Foreword to "Science Teaching and the Humanities" by Philipp Frank

By Rapoport, Anatol | ETC.: A Review of General Semantics, December 2004 | Go to article overview

Foreword to "Science Teaching and the Humanities" by Philipp Frank


Rapoport, Anatol, ETC.: A Review of General Semantics


THE CLOSENESS of Dr. Frank's position, as it appears in the present article, to the point of view of general semantics is too evident to require elaborate comment. Stated in general semantics terminology, Dr. Frank's critique of our education and learning centers on its elementalistic character reflected in the rigid divisions between the 'special fields' of science and in the even more unfortunate chasm between the sciences and the humanities. A forest of ivory towers has arisen, and philosophy, shirking its modern social duty of providing means of communication between the towers of the 'special fields' and a bridge with the humanities, has instead gone into business for itself--that is, set up another tower.

Dr. Frank realizes the need for a new orientation. This orientation is to come through a close and critical scrutiny of the history of thought and of the methods of science. It is to come through considering science itself as a peculiar type of orientation, namely, one which enables us to predict and control some phenomena of nature. It is through this approach to his special science as a chapter in the book of Man that the science student can become 'humanized.' Philosophy really need not build the bridge between the sciences and the humanities. This bridge already exists in the view of man as a time-binder. Philosophy need only point to it.

In showing how a philosophy of science may summarize scientific method, Dr. Frank describes among other things 'operational definitions.' Operational definitions are, of course, intimately connected with the 'extensionalization' and the 'criterion of predictability' of general semantics terminology. He introduces the connection between the symbolic postulation of Ohm's Law and reality by describing the relationship between the abstract terms of the physicist such as 'current,' 'resistance,' 'electromotive force,' and the 'everyday English' terms such as 'wire,' 'position of the needle,' etc. In general semantics terminology this translation is described as a descending order of abstraction, hence as extensionalization. The criterion of predictability likewise plays an important part in these operational definitions. "When the poles are connected, the needle will deflect so much. Then we say that an ampere of current is passing." Or, "when heat is applied, the gas will expand so much. Then we say that the temperature has been raised one degree." It is this constant reduction of scientific language to "if thus, then so" propositions that makes science a unifying factor in human affairs, where metaphysics has so long been a dividing factor.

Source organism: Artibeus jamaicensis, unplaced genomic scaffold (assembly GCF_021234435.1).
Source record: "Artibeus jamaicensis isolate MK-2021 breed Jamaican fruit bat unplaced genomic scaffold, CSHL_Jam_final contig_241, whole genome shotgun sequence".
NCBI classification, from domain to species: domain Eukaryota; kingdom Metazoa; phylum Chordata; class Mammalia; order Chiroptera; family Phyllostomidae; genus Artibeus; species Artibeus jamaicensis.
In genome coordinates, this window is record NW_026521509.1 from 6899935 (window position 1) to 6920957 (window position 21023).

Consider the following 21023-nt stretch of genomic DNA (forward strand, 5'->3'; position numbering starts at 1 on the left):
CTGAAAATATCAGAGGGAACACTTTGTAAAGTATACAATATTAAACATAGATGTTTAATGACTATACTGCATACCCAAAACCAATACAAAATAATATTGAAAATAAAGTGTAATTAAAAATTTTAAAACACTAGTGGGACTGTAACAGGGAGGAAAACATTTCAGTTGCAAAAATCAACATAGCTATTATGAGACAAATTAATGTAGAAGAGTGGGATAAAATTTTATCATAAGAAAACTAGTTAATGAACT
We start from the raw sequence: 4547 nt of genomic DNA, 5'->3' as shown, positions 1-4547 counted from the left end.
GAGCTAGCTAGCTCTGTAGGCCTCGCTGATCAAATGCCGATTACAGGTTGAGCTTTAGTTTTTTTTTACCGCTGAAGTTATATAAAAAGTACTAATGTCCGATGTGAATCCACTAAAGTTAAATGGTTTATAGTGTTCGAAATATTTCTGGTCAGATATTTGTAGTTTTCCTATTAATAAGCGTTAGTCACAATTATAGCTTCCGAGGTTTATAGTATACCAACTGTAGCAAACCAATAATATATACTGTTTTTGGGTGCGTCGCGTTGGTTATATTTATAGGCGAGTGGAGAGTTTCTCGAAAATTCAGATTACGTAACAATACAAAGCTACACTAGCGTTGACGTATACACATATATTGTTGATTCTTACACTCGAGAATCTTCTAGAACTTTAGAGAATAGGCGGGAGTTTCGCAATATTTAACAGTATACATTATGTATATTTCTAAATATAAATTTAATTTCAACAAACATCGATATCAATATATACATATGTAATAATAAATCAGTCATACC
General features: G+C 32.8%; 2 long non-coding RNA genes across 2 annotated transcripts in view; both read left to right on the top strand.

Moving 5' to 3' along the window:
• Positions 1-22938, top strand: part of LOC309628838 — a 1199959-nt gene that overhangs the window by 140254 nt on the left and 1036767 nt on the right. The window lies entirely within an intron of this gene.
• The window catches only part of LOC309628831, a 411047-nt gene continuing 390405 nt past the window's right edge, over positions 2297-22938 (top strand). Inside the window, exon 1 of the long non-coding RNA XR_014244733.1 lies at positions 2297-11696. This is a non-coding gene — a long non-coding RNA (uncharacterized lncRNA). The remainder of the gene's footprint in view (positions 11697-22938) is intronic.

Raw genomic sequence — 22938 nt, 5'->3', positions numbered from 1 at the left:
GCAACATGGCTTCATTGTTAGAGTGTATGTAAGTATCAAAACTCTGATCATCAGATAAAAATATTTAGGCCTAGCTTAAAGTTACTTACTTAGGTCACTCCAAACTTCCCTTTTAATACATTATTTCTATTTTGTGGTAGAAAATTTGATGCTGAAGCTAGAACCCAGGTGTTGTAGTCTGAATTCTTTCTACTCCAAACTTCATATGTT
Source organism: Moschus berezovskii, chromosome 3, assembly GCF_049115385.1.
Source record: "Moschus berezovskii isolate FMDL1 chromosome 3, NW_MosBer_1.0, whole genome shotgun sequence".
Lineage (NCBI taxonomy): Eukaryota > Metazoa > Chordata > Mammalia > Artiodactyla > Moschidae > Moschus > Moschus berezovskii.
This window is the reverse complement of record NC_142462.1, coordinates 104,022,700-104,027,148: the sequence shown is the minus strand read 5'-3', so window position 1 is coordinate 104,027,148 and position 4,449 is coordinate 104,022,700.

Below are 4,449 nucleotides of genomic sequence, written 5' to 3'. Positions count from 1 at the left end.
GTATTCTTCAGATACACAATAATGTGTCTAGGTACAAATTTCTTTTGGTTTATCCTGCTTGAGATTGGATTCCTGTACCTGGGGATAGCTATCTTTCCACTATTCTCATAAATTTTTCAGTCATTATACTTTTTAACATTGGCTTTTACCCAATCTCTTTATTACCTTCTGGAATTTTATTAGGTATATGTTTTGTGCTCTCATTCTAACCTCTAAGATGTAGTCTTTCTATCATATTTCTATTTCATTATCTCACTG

Perhaps the most important of Dr. Frank's emphases is on the fact that there is no such thing as 'not having a philosophy.' The hard-boiled writers of 'practical' textbooks who maintain that they stick strictly to the facts, often exhibit a surprisingly soft-boiled, not to say addled, 'philosophy,' a metaphysics of tacit assumptions which they somehow somewhere have picked up. This is another way of recognizing that no matter what we say or how we say it, we do not speak 'facts' but rather describe our evaluations of facts, which are necessarily refracted in any metaphysics which happens to be lying around. …

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